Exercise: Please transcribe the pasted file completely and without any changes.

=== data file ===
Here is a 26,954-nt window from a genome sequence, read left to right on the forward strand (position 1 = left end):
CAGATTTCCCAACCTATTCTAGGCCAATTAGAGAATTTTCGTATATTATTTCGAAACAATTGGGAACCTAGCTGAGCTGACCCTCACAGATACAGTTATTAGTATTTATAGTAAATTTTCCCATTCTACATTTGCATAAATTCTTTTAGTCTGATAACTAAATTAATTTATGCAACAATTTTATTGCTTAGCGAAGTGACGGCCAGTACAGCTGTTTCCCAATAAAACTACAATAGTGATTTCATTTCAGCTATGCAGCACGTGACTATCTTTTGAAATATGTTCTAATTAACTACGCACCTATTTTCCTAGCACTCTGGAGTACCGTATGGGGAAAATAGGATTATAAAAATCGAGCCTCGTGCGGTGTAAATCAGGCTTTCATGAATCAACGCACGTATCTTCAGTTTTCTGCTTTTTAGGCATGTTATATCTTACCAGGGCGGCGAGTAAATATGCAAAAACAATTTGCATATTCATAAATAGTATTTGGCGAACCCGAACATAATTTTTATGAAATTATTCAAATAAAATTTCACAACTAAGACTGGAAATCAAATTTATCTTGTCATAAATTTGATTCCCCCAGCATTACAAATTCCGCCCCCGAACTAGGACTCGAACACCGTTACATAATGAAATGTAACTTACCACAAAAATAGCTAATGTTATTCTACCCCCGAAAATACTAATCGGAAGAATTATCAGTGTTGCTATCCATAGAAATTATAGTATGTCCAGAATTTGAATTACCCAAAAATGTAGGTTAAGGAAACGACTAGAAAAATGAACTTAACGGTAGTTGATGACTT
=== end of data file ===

Here is a 26,954-nt window from a genome sequence, read left to right on the forward strand (position 1 = left end):
CAGATTTCCCAACCTATTCTAGGCCAATTAGAGAATTTTCGTATATTATTTCGAAACAATTGGGAACCTAGCTGAGCTGACCCTCACAGATACAGTTATTAGTATTTATAGTAAATTTTCCCATTCTACATTTGCATAAATTCTTTTAGTCTGATAACTAAATTAATTTATGCAACAATTTTATTGCTTAGCGAAGTGACGGCCAGTACAGCTGTTTCCCAATAAAACTACAATAGTGATTTCATTTCAGCTATGCAGCACGTGACTATCTTTTGAAATATGTTCTAATTAACTACGCACCTATTTTCCTAGCACTCTGGAGTACCGTATGGGGAAAATAGGATTATAAAAATCGAGCCTCGTGCGGTGTAAATCAGGCTTTCATGAATCAACGCACGTATCTTCAGTTTTCTGCTTTTTAGGCATGTTATATCTTACCAGGGCGGCGAGTAAATATGCAAAAACAATTTGCATATTCATAAATAGTATTTGGCGAACCCGAACATAATTTTTATGAAATTATTCAAATAAAATTTCACAACTAAGACTGGAAATCAAATTTATCTTGTCATAAATTTGATTCCCCCAGCATTACAAATTCCGCCCCCGAACTAGGACTCGAACACCGTTACATAATGAAATGTAACTTACCACAAAAATAGCTAATGTTATTCTACCCCCGAAAATACTAATCGGAAGAATTATCAGTGTTGCTATCCATAGAAATTATAGTATGTCCAGAATTTGAATTACCCAAAAATGTAGGTTAAGGAAACGACTAGAAAAATGAACTTAACGGTAGTTGATGACTT